Risks of Sweating (and a Few Cautions)

The most common risk of sweating is dehydration. Make sure to drink plenty of fluids and check out the recovery tips below.

When done responsibly and with a doctor’s OK, sweating benefits outweigh the risks for most people. Certain people should take it easy if they:

  • have heart conditions
  • are under the influence of alcohol
  • have eczema
  • have high blood pressure

A Caution on Sweating and Eczema

Those with eczema should take extra precautions and may want to shower soon after a good sweat. Certain substances in sweat can trigger a histamine response that irritates eczema. I’ve shared our family’s experience with eczema and how to treat the root cause in this post.

A Note for Pregnant and Nursing Moms

The right kind of exercise is great for most pregnant and nursing moms. Certain health conditions though warrant some caution. Pregnant moms with high blood pressure or heart conditions especially should speak with their health care provider to see which types of exercise are safest for them.

Concerning sauna use, studies show sauna time boosts milk production in nursing moms and is considered safe. Pregnant moms also get the OK for sauna use. Of course, when in doubt consult with a health practitioner.

How to Recover from a Sweat Session

Since sweat is 98% water, it’s important to hydrate after sweating. Take it from someone who didn’t rehydrate and ended up getting a huge needle IV in my hand…

I like to replenish electrolytes after exercise or sauna with a homemade electrolyte drink. If you need something that travels well, I use these electrolyte packets. Try the citrus sea salt, it tastes amazing!

It’s interesting to note though that the body has a natural electrolyte balancing mechanism. Our sweat glands excrete electrolytes onto the skin (mainly salt). However, our body reabsorbs the sodium, chloride, and ions back into the skin. Researchers found that athletes who regularly work up a sweat reabsorbed the excreted ions better than those who don’t exercise as much.

So Start Sweating!

Hopefully reviewing these benefits inspires us to get out there and break a sweat. Lift weights, jog in place, swing those kettlebells, or sit in a sauna … today and every day!

Do you try to work up a sweat on a regular basis? Are you inspired to start? What health benefits of sweating have you noticed or would like to experience?

This article was medically reviewed by Dr. Scott Soerries, MD, Family Physician and Medical Director of SteadyMD. As always, this is not personal medical advice and we recommend that you talk with your doctor.


  1. Genuis, S. K., Birkholz, D., & Genuis, S. J. (2017). Human Excretion of Polybrominated Diphenyl Ether Flame Retardants: Blood, Urine, and Sweat Study. BioMed research international, 2017, 3676089.
  2. Adewole OO, Erhabor GE, Adewole TO, et al. Proteomic profiling of eccrine sweat reveals its potential as a diagnostic biofluid for active tuberculosis. Proteomics Clin Appl. 2016;10(5):547-53.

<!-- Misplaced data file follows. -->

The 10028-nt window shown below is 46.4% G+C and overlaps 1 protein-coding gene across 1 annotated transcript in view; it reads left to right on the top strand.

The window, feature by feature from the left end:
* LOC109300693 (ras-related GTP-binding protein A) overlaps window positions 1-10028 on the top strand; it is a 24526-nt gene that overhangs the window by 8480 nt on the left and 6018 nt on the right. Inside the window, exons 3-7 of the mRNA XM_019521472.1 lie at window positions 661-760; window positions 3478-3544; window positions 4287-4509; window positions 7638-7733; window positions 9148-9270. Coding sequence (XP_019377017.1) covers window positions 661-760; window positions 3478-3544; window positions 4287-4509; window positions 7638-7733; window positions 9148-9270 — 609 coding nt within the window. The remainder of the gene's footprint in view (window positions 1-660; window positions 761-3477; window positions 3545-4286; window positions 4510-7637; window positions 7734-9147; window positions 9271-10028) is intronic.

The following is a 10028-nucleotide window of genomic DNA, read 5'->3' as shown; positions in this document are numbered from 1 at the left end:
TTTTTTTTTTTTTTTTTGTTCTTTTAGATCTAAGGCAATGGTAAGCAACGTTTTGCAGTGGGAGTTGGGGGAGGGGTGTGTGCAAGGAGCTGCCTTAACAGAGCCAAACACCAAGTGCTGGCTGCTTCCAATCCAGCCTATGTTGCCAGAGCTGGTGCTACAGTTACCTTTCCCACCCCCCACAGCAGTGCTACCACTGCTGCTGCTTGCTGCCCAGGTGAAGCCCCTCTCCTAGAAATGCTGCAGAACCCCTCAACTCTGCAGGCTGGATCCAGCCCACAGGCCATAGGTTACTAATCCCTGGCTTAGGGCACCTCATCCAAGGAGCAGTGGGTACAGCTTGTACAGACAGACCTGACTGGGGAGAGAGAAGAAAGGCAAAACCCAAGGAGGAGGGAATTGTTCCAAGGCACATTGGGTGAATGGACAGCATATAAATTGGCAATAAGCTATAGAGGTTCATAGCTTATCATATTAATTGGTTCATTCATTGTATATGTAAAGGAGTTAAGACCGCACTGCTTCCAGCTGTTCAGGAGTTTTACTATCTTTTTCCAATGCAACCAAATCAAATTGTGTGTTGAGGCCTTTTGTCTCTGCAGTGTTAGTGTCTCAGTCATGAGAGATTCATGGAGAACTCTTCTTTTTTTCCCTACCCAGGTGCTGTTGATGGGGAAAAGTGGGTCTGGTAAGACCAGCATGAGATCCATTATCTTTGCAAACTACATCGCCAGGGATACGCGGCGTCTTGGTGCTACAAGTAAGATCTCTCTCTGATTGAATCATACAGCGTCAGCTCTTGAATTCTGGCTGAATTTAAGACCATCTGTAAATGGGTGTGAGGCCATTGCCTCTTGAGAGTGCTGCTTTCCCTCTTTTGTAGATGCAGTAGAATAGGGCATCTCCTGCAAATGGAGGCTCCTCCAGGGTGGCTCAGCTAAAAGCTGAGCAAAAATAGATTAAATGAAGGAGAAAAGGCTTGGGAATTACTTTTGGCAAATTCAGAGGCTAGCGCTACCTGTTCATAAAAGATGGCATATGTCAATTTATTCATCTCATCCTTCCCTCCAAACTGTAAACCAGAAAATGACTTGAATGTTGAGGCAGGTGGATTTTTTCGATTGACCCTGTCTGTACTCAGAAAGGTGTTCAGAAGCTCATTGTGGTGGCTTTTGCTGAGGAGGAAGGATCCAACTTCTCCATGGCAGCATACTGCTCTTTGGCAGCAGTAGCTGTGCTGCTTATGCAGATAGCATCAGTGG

3. Sheng, J., Qiu, W., Xu, B., Xu, H., & Tang, C. (2016). Monitoring of heavy metal levels in the major rivers and in residents’ blood in Zhenjiang City, China, and assessment of heavy metal elimination via urine and sweat in humans. Environmental science and pollution research international23(11), 11034–11045.
  4. Peterson, R. A., et al. (2016). Sweating the small stuff: Glycoproteins in human sweat and their unexplored potential for microbial adhesion. Glycobiology26(3), 218–229.
  5. Genuis, S. J., Beesoon, S., & Birkholz, D. (2013). Biomonitoring and Elimination of Perfluorinated Compounds and Polychlorinated Biphenyls through Perspiration: Blood, Urine, and Sweat Study. ISRN toxicology2013, 483832.
  6. Luetkemeier, M. J., Hanisko, J. M., & Aho, K. M. (2017). Skin Tattoos Alter Sweat Rate and Na+ Concentration. Medicine and science in sports and exercise, 49(7), 1432–1436.
  7. Verhaeghe, J., Gheysen, R., & Enzlin, P. (2013). Pheromones and their effect on women’s mood and sexuality. Facts, views & vision in ObGyn5(3), 189–195.
  8. Bailey, T. G., et al. (2016). Exercise training reduces the frequency of menopausal hot flushes by improving thermoregulatory control. Menopause (New York, N.Y.)23(7), 708–718.
  9. Csosz, É., Emri, G., Kalló, G., Tsaprailis, G., & Tozsér, J. (2015). Highly abundant defense proteins in human sweat as revealed by targeted proteomics and label-free quantification mass spectrometry. Journal of the European Academy of Dermatology and Venereology: JEADV29(10), 2024–2031.
  10. National Institute of Environmental Sciences. (2021, November 26). Bisphenol A (BPA).
  11. Mayo Clinic. (2020, August 18). Hyperhidrosis.

Leave a Comment

Your email address will not be published. Required fields are marked *